However, you won't want to send these printouts to clients and business partners. The Deskjet 6122 did a downright lousy job on our print-quality tests. Text on both plain and coated inkjet paper was fuzzy around the edges, and individual characters looked blotchy and unevenly saturated. Italic fonts showed up especially jagged and as serrated as Ginsu knifes. Graphics looked slightly better but not by much. On plain paper, our test document appeared washed out and dithered, with flecks of white showing through the graphical elements. Graduated color blocks looked solid, and black gradients showed extremely choppy transitions between shades, while the yellow gradient looked like it suffered from a 5-o'clock shadow. Inkjet paper made things worse; there were visible horizontal bands throughout the document, the gradients looked even choppier, and color matching was poor.
| Inkjet printer quality |
The printer didn't do much better on our test photo. Overall, our photo appeared fuzzy and slightly out of focus, and the background looked grainy. Skin tones and colors--especially reds and blues--were fairly accurate, but they appeared dull and washed out. Bear in mind, however, that this printer doesn't specialize in high-quality photo printing.
More bad news: Given its high ink costs, the Deskjet 6122 is not particularly economical. Black-ink usage averaged 7.5 cents per page in our tests, or about twice what we consider reasonable, and color ink cost an average of 36 cents per page, where 25 cents per page is satisfactory in our book. By contrast, the Canon S530D averaged 2.6 cents per page for black and 15 cents per page for color.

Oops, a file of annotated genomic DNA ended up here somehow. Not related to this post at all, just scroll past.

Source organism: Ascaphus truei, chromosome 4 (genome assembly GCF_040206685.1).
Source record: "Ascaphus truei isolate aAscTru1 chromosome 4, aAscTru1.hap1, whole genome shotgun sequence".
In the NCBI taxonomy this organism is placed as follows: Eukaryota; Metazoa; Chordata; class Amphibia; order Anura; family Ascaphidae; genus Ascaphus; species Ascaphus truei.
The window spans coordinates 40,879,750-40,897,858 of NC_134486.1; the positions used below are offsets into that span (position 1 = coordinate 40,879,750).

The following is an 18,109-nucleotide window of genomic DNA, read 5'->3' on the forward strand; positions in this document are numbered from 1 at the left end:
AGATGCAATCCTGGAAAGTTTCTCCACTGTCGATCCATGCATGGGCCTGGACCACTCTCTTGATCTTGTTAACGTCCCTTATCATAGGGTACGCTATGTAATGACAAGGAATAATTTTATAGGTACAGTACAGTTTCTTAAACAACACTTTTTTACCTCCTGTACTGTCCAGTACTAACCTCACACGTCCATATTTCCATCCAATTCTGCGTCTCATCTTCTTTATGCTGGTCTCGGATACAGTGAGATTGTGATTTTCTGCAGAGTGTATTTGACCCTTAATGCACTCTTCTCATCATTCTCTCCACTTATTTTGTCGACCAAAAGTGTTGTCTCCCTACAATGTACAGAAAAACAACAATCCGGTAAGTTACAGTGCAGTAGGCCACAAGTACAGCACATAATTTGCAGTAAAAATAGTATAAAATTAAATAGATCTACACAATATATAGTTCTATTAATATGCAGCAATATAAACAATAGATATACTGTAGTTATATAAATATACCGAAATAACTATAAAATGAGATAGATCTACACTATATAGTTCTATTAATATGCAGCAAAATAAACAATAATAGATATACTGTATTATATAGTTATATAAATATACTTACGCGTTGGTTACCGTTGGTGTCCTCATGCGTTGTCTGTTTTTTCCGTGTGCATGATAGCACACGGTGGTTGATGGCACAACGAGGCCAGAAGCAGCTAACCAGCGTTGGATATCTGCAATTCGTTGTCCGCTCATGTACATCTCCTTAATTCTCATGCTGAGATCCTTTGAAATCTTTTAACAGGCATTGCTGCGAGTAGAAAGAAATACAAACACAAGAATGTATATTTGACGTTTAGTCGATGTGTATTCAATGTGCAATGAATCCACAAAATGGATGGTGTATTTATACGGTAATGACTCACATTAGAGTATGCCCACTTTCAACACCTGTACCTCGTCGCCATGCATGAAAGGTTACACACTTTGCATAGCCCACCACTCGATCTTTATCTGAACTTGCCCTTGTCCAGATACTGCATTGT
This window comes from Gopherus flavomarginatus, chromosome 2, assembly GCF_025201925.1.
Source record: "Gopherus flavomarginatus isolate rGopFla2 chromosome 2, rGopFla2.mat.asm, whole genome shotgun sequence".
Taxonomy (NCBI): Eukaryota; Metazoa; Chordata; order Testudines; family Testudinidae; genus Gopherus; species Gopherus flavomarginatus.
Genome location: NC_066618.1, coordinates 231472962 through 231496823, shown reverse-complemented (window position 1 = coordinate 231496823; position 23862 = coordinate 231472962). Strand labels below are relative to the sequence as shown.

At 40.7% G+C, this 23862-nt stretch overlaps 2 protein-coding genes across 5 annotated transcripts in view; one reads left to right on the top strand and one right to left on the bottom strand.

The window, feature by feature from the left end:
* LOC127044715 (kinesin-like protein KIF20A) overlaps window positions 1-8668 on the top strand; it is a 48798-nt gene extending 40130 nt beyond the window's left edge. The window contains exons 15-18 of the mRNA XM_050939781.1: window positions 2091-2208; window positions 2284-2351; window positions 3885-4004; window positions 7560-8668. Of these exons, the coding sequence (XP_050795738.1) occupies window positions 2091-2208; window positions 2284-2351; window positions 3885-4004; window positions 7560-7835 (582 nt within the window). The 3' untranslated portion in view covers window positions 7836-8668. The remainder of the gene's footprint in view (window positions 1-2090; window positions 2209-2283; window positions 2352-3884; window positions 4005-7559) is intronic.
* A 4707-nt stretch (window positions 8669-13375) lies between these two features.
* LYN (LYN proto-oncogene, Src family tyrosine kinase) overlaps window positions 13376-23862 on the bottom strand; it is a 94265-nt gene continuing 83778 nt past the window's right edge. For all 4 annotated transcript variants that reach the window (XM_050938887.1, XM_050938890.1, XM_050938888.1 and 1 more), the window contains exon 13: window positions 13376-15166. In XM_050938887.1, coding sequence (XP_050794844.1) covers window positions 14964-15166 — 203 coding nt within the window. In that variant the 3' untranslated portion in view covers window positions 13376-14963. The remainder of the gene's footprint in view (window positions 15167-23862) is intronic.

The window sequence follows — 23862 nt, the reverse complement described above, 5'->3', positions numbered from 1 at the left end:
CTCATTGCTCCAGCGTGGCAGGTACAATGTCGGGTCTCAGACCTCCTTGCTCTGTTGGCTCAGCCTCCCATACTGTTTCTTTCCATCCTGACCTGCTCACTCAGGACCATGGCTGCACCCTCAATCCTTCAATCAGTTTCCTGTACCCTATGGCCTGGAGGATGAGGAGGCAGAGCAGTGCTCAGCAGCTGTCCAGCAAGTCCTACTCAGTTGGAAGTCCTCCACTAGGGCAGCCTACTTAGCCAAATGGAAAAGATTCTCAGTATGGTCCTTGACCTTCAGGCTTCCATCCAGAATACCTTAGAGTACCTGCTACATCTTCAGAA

HP backs the Deskjet 6122 with a standard one-year warranty on parts and labor. You can reach phone support via a toll call 24 hours a day, seven days a week. Plus, HP's Web site contains extensive support options, such as the ability to chat online with a technician (you must download a plug-in first), quick links to the most commonly requested information for your particular product, FAQs, driver downloads, online manuals, and e-mail tech support.
When we sent HP an e-mail asking a simple tech-support question, we received an automated "message received" response within an hour and a personalized response in less than 24 hours. The second e-mail offered a couple of options for fixing our problem, each of which was correct and organized in an easy-to-follow, step-by-step list.
When we called HP's support line, however, we got mixed results. The first time, a recording gave us the standard "we are experiencing a heavy volume of calls" message. In fact, we waited for 15 minutes, only to be disconnected. The second try, at a different time of day, yielded better results. A technician picked up the phone in less than 2 minutes, was very friendly, and answered our questions quickly and accurately.
If you're the fix-it-yourself type, you'll appreciate the printer's reference pamphlet, which doles out additional troubleshooting help, as well as HP support and warranty information. Plus, the install CD adds HP's Printer Assistant icon to your desktop for two-click access to a complete user manual (copied to your hard drive); information on how to network the printer; productivity solutions, such as how to save paper with the included duplexer attachment; and links for ordering supplies and accessories.